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Messages - gillyflower

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Hi fmanjili,

I'm only going to comment on your PS, but first off I want to caution you in regards to the open nature of your post.  You may notice, on most other posts, most people do not use their real names and blank out the names of schools/organizations/persons.  The reasons for this are to 1) protect their privacy and 2) protect against potential schools/employers, etc searching out this information in the future.  When I was applying to law school (I'm an alum now), we didn't even post our PS online--it was all done through PM!  It's up to you, but that is my opinion.

On to your PS...I'm going to make a couple of English grammar/vocab points as I understand from your PS that you are not a native English speaker.  1) Try to avoid the passive voice as much as possible--it makes your sentences longer, slows down your narrative, and weakens the phrasing; 2) Your PS is probably too long in its current format for most PS requirements (I'm not sure of course, but this is my suspicion).  One way to make your language more concise is to remove a lot of the "ambiguous" words such as "somewhat of an heir" and "chose to engage" (change to just "engaged").  You will also find that this will speed your narrative along; 3) In some cases, I would reconsider your word choice.  You are praising your parents' independent stance, but "incessant" has a negative connotation (read: annoying) and "vague" does as well.  Also further on you use the word "kid," which is too informal here.  Use "child."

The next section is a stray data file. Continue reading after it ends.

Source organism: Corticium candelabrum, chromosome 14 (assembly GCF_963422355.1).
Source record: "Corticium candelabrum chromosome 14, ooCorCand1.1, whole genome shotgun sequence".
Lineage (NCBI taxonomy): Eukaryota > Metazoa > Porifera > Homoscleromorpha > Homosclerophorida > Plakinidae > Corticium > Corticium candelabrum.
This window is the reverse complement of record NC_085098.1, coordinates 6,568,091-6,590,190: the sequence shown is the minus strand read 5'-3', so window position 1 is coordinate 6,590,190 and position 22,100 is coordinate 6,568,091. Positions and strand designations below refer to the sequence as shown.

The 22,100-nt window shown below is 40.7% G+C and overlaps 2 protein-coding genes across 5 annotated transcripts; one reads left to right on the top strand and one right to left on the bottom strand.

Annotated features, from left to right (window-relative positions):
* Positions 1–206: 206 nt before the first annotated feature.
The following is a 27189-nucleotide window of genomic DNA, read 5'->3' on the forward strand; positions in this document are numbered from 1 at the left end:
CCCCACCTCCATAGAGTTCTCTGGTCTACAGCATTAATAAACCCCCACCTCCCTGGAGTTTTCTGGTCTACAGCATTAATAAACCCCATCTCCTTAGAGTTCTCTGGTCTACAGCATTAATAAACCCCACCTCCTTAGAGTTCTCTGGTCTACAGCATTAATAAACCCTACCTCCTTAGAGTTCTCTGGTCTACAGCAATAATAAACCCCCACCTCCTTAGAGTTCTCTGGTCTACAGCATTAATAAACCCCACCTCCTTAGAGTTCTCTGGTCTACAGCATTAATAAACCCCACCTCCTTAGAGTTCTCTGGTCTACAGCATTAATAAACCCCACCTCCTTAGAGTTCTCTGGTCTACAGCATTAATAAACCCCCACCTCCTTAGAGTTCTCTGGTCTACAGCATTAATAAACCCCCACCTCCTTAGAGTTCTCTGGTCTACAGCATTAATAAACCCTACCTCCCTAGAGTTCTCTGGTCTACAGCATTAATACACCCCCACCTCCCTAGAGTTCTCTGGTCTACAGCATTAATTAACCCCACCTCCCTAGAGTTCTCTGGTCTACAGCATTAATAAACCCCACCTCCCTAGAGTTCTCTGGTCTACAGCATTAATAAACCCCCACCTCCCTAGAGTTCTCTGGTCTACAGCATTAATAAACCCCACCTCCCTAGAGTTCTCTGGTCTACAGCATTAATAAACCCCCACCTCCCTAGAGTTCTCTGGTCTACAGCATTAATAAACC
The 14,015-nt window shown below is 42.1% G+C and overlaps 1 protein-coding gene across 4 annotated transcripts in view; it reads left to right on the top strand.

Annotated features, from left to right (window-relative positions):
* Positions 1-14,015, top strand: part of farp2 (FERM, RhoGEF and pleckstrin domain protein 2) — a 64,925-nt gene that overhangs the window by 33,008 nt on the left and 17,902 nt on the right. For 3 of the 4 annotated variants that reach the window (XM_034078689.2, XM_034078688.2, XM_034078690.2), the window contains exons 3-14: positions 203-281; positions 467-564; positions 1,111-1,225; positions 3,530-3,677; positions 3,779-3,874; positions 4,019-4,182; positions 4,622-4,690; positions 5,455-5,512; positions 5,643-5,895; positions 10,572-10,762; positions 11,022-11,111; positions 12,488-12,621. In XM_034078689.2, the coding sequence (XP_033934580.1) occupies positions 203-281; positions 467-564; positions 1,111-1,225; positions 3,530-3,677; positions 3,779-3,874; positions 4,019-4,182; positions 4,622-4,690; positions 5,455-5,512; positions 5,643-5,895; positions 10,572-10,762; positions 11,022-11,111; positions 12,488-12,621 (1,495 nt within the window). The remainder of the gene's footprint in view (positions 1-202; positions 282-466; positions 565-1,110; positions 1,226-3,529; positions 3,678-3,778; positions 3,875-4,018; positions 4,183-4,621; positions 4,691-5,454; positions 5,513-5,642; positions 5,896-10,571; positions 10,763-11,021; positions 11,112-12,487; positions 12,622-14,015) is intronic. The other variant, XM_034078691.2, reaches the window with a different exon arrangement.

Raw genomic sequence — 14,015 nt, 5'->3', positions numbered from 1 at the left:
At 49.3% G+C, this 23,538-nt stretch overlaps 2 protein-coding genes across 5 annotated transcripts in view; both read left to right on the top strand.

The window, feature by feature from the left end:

Structurally, I think your PS makes sense.  You add on each new stage clearly and tie the story together well.  I also think your story is interesting and compelling.  If I were you, I would just make sure to trim as much as I can to keep the thread of your narrative moving along.   

I think your PS is well-written and a great insight into you, your inspirations, and your goals.  I am concerned, however, that it comes across a bit as a list of various steps in your life...all of which are probably clearly laid out in your resume.  In my personal opinion, for a PS to stand out, it helps to have a narrative or story or anecdote.  I bet from your varied experiences you must have several that could work.  If you feel comfortable sharing one--one for example that demonstrates a moment at the domestic violence clinic that inspired you to pursue a career in social justice--it would make your PS more personal, more interesting, and more compelling. 

Anyone willing to read a PS?


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